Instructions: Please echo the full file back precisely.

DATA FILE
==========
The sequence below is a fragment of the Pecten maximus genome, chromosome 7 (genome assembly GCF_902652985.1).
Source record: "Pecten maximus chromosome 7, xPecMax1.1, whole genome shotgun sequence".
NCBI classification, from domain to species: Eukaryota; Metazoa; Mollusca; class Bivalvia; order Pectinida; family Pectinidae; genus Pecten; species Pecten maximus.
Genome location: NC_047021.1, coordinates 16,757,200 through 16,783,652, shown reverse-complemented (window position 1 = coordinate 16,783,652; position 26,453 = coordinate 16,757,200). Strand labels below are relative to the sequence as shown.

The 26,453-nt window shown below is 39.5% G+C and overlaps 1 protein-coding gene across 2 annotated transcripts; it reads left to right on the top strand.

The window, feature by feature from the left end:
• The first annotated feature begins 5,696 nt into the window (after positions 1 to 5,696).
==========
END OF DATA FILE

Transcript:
The sequence below is a fragment of the Pecten maximus genome, chromosome 7 (genome assembly GCF_902652985.1).
Source record: "Pecten maximus chromosome 7, xPecMax1.1, whole genome shotgun sequence".
NCBI classification, from domain to species: Eukaryota; Metazoa; Mollusca; class Bivalvia; order Pectinida; family Pectinidae; genus Pecten; species Pecten maximus.
Genome location: NC_047021.1, coordinates 16,757,200 through 16,783,652, shown reverse-complemented (window position 1 = coordinate 16,783,652; position 26,453 = coordinate 16,757,200). Strand labels below are relative to the sequence as shown.

The 26,453-nt window shown below is 39.5% G+C and overlaps 1 protein-coding gene across 2 annotated transcripts; it reads left to right on the top strand.

The window, feature by feature from the left end:
• The first annotated feature begins 5,696 nt into the window (after positions 1 to 5,696).